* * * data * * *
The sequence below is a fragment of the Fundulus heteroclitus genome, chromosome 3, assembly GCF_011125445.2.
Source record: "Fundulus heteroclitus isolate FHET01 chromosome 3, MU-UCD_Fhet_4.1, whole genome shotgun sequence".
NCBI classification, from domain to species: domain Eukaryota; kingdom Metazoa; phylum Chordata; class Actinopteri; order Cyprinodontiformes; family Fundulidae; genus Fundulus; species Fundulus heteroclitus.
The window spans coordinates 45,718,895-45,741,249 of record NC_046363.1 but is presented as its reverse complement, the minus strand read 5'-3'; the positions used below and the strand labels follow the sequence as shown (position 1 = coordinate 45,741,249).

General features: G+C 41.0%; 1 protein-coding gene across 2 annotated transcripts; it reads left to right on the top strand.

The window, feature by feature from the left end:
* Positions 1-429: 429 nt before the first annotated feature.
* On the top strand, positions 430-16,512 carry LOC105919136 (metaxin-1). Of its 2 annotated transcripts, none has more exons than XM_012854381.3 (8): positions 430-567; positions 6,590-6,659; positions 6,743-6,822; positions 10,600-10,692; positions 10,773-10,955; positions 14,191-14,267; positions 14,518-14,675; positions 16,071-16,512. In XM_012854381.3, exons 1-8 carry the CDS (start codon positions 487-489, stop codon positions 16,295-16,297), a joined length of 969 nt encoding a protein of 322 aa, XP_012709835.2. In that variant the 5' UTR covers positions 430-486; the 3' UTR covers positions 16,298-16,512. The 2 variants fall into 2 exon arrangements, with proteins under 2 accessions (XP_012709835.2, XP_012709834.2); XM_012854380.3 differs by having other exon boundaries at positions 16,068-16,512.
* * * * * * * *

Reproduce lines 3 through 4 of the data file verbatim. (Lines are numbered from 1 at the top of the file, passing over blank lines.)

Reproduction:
NCBI classification, from domain to species: domain Eukaryota; kingdom Metazoa; phylum Chordata; class Actinopteri; order Cyprinodontiformes; family Fundulidae; genus Fundulus; species Fundulus heteroclitus.
The window spans coordinates 45,718,895-45,741,249 of record NC_046363.1 but is presented as its reverse complement, the minus strand read 5'-3'; the positions used below and the strand labels follow the sequence as shown (position 1 = coordinate 45,741,249).